Return to Level1Techs.com

Help with removing decrypted partitions on two HDD's

helpdesk
hardware

#1

Hey all,

I have this problem, which I have never done before, cause this particular problem lies with some old tech, I've searched the web about this but no methods work such as booting into gparted.

I have two drives that have encryption from toshiba, my investigation resulted into thinking that the drives are married with the hardware of the laptop that it derived in. If you connect it to anything other than the laptop that it's married too it will hide the partitions and your out of luck, they both function fine when i boot them in the laptop but another problem arises when no one knows the password. The story of the laptop from a friends parents request to gain access back into it, I didn't ask questions since they said they didn't care for the data on it, they just want to use it again.

Here are the hardware specs: (Pictures are low quality due to crappy interwebs)

HDD1

HDD2

LAPTOP

And yes, since this is really old, it has no warranty so I'm all ears at this point.


#2

What OS are you trying to access them on?


#3

I've tried gparted from bootable usb, opensuse 42, fedora 25 and windows 8.1.


#4

Do them a favour and get them some SSD. It will make them happy because "the laptop feels like a new computer".

As for the HDDs: Tried DD?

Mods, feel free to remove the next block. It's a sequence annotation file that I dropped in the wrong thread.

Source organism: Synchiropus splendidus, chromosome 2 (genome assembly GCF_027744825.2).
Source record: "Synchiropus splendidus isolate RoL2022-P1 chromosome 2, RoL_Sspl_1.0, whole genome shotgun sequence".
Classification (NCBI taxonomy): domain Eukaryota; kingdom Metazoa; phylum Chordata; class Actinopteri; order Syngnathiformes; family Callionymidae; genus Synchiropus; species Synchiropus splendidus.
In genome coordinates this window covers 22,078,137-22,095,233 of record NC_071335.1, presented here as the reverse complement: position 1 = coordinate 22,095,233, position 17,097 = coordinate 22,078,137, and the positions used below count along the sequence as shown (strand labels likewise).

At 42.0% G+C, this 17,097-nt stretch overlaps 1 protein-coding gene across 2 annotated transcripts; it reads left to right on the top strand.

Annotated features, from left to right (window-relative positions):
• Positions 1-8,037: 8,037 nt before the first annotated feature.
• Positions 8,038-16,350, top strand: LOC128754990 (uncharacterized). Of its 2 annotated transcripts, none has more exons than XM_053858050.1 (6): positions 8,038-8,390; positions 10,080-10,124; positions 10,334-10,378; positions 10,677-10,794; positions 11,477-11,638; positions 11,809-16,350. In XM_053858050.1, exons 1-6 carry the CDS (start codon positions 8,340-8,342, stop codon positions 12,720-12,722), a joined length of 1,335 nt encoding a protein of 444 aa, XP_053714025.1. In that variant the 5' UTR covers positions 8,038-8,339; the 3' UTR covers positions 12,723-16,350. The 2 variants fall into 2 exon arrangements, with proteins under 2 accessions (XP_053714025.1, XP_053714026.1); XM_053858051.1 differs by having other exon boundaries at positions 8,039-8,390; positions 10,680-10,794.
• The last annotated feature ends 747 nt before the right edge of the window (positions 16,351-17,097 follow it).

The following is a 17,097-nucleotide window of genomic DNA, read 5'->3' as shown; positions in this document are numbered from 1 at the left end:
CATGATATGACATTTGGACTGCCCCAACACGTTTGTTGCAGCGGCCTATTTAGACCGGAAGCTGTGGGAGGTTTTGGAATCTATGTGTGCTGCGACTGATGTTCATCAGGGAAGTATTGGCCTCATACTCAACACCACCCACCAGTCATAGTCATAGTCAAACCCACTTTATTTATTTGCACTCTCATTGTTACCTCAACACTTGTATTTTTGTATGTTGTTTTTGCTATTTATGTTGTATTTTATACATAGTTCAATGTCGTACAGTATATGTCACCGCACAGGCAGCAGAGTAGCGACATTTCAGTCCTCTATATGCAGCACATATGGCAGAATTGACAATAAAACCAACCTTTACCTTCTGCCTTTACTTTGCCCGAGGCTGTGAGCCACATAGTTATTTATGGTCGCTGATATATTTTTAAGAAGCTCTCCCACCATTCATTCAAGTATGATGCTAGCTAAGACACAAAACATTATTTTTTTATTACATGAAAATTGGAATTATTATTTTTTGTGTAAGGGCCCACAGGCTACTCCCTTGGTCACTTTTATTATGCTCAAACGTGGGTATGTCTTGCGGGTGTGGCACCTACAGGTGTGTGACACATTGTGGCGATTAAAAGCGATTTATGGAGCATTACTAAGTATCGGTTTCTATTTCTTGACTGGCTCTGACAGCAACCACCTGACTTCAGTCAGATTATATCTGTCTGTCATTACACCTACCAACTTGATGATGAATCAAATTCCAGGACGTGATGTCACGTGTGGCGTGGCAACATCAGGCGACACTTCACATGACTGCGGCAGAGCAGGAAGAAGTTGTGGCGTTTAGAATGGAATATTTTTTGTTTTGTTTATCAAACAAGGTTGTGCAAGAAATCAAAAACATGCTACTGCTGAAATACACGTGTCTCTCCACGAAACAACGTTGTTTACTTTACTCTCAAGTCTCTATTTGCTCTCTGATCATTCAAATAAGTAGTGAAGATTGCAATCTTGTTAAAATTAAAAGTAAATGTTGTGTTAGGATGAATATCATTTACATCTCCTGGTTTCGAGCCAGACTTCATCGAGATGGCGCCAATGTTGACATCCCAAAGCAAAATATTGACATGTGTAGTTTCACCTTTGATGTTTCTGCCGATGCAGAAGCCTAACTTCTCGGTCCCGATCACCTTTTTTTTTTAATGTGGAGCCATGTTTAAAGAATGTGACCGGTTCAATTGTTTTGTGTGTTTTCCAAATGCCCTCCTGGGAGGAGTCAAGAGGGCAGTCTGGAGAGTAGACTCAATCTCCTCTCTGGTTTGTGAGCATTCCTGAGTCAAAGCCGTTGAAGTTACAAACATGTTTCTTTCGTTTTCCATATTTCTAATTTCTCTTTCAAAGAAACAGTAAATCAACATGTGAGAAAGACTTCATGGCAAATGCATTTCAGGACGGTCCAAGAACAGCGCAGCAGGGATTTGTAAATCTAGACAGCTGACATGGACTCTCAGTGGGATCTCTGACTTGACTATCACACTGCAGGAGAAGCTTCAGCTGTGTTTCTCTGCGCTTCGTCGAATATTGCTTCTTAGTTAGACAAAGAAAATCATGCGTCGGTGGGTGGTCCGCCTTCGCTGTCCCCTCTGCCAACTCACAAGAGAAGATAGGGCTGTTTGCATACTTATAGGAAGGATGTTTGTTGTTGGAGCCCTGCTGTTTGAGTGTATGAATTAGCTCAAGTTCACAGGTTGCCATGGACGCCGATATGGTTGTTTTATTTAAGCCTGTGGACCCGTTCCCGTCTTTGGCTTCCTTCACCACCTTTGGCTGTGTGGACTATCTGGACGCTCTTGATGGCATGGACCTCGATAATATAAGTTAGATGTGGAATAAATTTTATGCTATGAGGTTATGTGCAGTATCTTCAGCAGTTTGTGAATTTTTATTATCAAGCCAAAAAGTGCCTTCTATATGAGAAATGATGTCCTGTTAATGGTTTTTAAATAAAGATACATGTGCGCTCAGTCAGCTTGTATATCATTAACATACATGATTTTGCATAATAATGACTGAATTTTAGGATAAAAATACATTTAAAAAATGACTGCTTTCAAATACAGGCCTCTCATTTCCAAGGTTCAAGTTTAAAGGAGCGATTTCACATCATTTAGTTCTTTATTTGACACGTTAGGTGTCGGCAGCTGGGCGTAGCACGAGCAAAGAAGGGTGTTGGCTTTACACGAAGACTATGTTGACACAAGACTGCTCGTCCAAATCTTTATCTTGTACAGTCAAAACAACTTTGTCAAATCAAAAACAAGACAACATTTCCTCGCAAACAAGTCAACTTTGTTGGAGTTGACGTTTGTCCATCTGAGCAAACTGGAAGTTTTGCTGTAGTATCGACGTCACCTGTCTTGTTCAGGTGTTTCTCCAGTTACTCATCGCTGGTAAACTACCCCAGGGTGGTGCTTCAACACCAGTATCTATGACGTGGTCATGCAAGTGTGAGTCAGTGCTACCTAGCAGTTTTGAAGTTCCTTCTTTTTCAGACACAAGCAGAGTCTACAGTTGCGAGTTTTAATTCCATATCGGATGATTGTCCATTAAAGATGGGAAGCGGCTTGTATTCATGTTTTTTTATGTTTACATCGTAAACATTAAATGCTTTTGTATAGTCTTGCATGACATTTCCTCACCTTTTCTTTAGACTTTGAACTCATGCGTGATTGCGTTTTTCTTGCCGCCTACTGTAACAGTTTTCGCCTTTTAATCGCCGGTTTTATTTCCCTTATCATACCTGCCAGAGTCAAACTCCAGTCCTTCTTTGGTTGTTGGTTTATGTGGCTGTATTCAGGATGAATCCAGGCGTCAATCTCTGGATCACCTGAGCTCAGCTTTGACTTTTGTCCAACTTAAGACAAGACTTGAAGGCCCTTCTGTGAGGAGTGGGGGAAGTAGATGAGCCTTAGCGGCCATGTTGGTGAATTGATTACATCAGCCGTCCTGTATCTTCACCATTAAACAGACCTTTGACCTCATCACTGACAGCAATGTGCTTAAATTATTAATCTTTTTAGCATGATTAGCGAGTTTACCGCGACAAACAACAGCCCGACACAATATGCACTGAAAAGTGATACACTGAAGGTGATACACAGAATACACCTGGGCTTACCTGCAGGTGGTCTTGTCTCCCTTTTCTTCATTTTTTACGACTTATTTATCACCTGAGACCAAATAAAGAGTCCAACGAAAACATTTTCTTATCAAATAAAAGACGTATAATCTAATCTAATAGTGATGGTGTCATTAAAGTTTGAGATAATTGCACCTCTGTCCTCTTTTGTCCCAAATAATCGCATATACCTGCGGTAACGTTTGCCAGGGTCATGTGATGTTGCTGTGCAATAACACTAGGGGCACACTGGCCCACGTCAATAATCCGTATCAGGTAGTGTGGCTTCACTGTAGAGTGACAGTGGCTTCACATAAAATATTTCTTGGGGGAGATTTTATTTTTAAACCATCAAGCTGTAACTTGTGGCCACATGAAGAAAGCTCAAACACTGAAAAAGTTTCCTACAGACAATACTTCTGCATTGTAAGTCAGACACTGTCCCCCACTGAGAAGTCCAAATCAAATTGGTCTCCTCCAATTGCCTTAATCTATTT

#5

Their not really going the "buy a new drive" route, I've actually tried that once I got stumped on getting the current drives in working order. So it's basically fix the drives or dump the whole thing altogether.

Not sure about dd, I wonder if it can see the partitions when gparted can't?


#6

Well, try?

What does fdisk -l tell you?


#7

I'm working on the results for you now, but from what I gather, dd is not the answer when detecting partitions.

EDIT:

fdisk -l

Disk /dev/mapper/luks-3f4b5694-d7f9-4ed7-be21-43902f49b921: 110.8 GiB, 118956752896 bytes, 232337408 sectors
Units: sectors of 1 * 512 = 512 bytes
Sector size (logical/physical): 512 bytes / 512 bytes
I/O size (minimum/optimal): 512 bytes / 512 bytes

#8

If fdsik -l can see it, most likely DD can destroy it. Just make sure not to nuke the wrong thing.


#9

Yeah, I'm not familiar with dd, should this do it?

dd if=/dev/zero of=/dev/mapper/luks-3f4b5694-d7f9-4ed7-be21-43902f49b921 bs=16M


#10

I will not confirm DD commands to be safe. Ever.


#11

I wasn't asking if it was safe, I was asking if this command will do the job. Well, not that it matters now, I've already run the command when I triple checked the wiki.


#12

Well, sorry for making your life so hard that you had to read.

Anyway, did it work? Because if not I guess it is the drives firmware.


#13

What? I love reading, not sure where your getting this from, mixed signals I guess?

In the matter of working, I uh, may have done it to my main linux drive, not sure, I may have fucked up. Things started changing on my system when I started that command and that it was getting to a 20.00 load average in the 1 min, I did check to see if it was the the external drive I plugged in, looking at it from dolphin it looked fine, also checked fdisk before mounting it too.